About this time a helicopter flew in and started searching the upper Carbon Glacier where it meets the Willis Wall. Unfortunately as it turned out the 2nd worst disaster on Rainier was in the process of unfolding. There are still many unknowns in the entire incident and unfortunately they will probably be that way. Everyone wants to know what went wrong, what happened, but sometimes stuff just happens. It was a sobering afternoon as we watched both the small park helicopter and the large Chinook helicopter search the Willis Wall, and debris field at the base. We could see man made objects such as tents, sleeping bags or such being blown around in the rotor wash of the helicopter down on the Carbon. My sincere condolences go out to the families of the six who were lost as well as the AAI guiding community as a whole. Accidents happen, but they are never easy to understand or recover from.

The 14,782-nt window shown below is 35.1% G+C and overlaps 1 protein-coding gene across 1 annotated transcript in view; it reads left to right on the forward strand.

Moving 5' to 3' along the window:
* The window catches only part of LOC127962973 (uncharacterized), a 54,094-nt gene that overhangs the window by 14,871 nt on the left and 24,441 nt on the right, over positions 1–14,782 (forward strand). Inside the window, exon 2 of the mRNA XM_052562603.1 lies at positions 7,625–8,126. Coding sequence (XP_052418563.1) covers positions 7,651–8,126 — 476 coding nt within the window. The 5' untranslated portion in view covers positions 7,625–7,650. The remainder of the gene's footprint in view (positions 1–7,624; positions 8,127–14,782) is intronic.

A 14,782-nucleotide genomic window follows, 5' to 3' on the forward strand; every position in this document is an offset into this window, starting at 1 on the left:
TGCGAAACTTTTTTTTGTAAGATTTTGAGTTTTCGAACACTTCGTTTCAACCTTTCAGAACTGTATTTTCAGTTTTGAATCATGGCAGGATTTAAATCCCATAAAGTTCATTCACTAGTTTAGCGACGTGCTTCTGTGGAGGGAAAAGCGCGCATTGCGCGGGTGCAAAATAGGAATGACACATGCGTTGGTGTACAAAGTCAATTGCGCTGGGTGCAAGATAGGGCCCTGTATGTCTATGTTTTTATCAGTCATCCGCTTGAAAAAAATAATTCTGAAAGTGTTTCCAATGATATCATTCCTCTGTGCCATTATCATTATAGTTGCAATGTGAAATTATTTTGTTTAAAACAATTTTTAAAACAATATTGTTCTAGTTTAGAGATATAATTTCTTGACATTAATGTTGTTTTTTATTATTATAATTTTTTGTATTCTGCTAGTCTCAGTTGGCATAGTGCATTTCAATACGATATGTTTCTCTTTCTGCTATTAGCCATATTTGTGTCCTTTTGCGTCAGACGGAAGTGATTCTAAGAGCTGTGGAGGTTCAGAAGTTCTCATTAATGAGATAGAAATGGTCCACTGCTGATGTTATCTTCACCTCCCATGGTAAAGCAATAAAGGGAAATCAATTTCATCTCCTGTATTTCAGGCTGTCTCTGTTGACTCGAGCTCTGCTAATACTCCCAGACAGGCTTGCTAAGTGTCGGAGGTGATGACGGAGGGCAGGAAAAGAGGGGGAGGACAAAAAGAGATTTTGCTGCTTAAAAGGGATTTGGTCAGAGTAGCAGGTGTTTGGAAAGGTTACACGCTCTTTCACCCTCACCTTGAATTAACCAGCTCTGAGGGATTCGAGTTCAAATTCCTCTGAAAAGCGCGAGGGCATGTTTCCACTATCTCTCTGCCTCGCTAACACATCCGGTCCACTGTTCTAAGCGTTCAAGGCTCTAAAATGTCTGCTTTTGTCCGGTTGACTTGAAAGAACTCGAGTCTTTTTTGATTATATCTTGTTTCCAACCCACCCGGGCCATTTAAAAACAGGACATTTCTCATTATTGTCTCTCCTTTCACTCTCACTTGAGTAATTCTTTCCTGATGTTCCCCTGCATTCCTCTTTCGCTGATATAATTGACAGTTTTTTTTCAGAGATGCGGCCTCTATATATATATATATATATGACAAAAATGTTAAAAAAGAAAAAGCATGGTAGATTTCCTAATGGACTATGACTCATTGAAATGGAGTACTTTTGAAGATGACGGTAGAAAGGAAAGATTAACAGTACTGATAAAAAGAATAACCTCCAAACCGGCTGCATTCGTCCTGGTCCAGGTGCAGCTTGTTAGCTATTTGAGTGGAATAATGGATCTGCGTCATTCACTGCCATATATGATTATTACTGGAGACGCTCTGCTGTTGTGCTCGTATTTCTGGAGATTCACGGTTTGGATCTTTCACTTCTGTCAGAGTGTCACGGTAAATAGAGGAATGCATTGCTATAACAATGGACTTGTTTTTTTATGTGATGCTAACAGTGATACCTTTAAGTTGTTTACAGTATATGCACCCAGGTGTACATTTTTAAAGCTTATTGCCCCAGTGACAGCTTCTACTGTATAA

We rose at midnight from the tent and begin the cold tasks of breaking camp and packing. The weather was clear and the lights from Seattle twinkled way down in the valley. We began our ascent unroped about 1:15am. The trail was well broken in and the steps were large and frozen solid making travel very easy and fast. The route made an immediate left out of thumb rock then climbed back to the right to gain the ridge above. From there it mostly stayed on the ridge crest or to the right. Just below the Black Pyramid it veered left and then up a short vertical step of rock before again gaining the ridge crest. At the Black Pyramid we were forced out left onto the face. The route usually stays fairly close to the edge of the pyramid, however we found solid alpine ice. There was a very faint track that traversed way out left and well on the upper face of the Willis wall. The conditions here were 2-6 inches of snow over hard alpine ice. Sometimes the snow was soft and powdery and other times it was hard and windblown. The consequences of a fall here are huge and so we decided to rope up and put in some protections. I led out and we simul-climbed the next 500 feet or so. I put in an ice screw every 100ish feet. The climbing itself wasn’t hard, but it was engaging and just steep enough to keep you on your toes. The higher we went to the more snow we found over ice. The last screw I put in, I had to dig down about 16 inches through snow to find the ice. As the angle eased up and the snow became more solid we arrived shortly to the more level terrain of the Liberty Camp Glacier. The sun peaked over the horizon and enveloped the us with its warm rays. After a short break we continued on towards the upper bergshrund and the last obstacle which usually includes a short section of ice climbing. The route however took a right turn and headed up a short snow gully that was about 45 degrees for 1 rope length. It was easy going and it deposited us above the bergshrund and on the upper glacier. I was a little disappointed about not having any ice section to climb but I guess that changes as the season changes. After a short snow slog we were standing on Liberty Cap by 6:45am. With plenty of time left and a beautiful windless day we opted to traverse over and climb up the Columbia Crest. After a few summit photos we headed down the Emmons/Winthrop Glacier towards camp Schurman. We passed Schurman about noon and quickly continued down towards Glacier Basin. It was hot out on the snow and without the slightest breeze to cool us down, all we could think about was descending to the shade. Reaching the trail we pounded out the 3 miles back to the campground in a quick hour. After retrieving our bikes we had stashed we enjoyed the breeze of the 5 mile downhill ride back to the White River Ranger station and our car. We arrived back at the car at 2:45pm making for a 13 1/2 hour day from camp.